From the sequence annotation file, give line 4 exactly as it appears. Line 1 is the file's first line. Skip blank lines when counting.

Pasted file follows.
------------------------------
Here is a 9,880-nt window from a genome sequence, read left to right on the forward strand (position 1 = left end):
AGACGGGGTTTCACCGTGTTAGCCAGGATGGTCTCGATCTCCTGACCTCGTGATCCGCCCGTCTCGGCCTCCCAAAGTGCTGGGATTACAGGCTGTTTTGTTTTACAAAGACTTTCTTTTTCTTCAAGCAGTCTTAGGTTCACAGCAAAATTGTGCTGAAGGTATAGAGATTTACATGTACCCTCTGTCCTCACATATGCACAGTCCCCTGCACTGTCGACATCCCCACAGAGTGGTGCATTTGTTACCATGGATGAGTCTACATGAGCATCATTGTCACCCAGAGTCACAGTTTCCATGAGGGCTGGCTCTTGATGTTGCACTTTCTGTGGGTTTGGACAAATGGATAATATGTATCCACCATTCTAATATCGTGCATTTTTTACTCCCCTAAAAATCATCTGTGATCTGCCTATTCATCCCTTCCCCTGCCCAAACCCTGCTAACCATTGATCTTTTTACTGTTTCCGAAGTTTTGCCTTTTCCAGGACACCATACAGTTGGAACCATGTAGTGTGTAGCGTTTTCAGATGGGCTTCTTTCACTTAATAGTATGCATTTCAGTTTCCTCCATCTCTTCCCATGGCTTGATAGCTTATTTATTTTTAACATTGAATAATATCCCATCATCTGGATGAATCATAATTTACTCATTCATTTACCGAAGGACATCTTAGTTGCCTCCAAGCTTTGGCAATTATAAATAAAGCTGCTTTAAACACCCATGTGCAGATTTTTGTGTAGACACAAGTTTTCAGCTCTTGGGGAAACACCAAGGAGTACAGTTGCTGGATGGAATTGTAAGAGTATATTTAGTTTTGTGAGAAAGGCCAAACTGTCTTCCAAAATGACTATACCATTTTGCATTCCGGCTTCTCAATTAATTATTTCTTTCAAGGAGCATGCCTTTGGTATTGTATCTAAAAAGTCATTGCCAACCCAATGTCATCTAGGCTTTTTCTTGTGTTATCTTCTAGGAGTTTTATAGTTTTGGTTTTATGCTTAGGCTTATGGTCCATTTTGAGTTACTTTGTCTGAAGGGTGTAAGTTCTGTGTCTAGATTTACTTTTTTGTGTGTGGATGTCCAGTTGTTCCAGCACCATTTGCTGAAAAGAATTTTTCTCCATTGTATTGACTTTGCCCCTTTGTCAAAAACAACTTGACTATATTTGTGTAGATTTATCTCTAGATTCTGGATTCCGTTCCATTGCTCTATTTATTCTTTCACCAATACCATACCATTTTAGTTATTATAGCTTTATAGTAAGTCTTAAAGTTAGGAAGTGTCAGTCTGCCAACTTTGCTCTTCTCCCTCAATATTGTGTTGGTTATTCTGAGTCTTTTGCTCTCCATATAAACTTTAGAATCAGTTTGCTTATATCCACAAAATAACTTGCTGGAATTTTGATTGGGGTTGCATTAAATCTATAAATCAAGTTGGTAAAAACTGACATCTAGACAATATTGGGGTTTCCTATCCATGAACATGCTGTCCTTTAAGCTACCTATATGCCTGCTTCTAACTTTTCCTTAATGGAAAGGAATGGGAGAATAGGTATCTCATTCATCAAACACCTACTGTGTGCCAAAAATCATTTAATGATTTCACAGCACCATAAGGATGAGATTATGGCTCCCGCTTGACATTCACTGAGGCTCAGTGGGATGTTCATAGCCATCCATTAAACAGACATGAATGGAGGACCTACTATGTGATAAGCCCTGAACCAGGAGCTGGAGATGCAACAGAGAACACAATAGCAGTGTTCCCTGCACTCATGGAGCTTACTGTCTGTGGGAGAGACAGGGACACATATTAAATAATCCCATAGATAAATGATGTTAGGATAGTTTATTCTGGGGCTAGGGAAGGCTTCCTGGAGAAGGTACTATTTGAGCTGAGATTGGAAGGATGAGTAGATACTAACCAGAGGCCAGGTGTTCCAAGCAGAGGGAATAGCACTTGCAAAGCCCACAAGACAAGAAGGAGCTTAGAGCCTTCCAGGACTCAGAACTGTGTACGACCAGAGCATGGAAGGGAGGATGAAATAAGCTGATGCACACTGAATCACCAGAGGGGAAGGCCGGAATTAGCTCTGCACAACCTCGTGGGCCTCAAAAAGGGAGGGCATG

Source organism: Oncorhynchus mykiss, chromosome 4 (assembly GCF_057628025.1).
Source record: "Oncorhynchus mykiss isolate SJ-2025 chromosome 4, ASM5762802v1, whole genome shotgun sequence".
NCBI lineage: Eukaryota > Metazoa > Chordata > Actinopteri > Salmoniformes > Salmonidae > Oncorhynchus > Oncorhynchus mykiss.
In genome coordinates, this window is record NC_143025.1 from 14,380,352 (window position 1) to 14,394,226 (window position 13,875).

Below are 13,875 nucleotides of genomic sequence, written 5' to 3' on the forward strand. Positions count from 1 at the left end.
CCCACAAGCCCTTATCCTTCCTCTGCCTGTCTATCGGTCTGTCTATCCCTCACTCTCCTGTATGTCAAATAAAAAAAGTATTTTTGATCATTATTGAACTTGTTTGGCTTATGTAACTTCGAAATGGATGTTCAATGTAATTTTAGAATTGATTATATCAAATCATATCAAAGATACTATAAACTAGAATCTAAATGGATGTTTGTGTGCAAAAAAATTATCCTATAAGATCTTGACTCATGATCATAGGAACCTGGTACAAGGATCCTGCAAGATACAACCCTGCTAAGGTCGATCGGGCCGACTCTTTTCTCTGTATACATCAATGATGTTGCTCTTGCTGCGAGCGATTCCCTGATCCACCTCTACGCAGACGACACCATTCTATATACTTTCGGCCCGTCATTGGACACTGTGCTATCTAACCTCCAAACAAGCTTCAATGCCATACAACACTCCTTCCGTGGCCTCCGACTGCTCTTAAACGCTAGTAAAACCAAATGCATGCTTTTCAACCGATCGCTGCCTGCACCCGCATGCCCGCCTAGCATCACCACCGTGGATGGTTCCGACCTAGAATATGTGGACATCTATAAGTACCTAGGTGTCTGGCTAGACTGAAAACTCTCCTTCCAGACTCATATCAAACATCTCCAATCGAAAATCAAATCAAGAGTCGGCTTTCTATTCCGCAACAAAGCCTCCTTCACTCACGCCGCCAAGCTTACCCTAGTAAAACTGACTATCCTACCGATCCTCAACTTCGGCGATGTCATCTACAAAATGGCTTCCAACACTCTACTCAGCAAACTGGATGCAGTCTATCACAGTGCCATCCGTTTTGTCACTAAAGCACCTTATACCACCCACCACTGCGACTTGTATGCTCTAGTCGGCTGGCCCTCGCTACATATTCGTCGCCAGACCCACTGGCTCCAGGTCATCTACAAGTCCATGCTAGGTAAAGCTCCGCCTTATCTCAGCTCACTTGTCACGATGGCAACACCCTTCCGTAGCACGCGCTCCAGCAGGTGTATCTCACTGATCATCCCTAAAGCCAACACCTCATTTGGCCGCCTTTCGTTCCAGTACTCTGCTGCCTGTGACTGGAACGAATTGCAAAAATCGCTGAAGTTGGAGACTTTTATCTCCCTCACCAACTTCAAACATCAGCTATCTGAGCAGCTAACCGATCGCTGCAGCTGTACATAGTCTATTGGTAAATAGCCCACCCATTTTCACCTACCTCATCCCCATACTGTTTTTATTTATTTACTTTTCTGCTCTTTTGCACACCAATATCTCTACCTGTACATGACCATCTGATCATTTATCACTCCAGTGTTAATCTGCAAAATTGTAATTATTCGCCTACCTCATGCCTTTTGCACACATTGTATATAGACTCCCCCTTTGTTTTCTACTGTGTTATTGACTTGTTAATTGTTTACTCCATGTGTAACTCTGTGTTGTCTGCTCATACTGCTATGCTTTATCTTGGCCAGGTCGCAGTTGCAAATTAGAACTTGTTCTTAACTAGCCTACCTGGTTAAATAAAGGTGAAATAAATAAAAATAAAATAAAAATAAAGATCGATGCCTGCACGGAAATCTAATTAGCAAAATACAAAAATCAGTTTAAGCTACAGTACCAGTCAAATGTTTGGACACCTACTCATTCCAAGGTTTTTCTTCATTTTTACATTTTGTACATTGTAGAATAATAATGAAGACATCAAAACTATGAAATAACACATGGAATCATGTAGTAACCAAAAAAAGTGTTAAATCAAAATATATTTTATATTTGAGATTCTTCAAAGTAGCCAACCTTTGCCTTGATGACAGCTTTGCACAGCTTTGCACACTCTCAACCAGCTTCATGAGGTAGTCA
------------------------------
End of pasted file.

Source record: "Oncorhynchus mykiss isolate SJ-2025 chromosome 4, ASM5762802v1, whole genome shotgun sequence".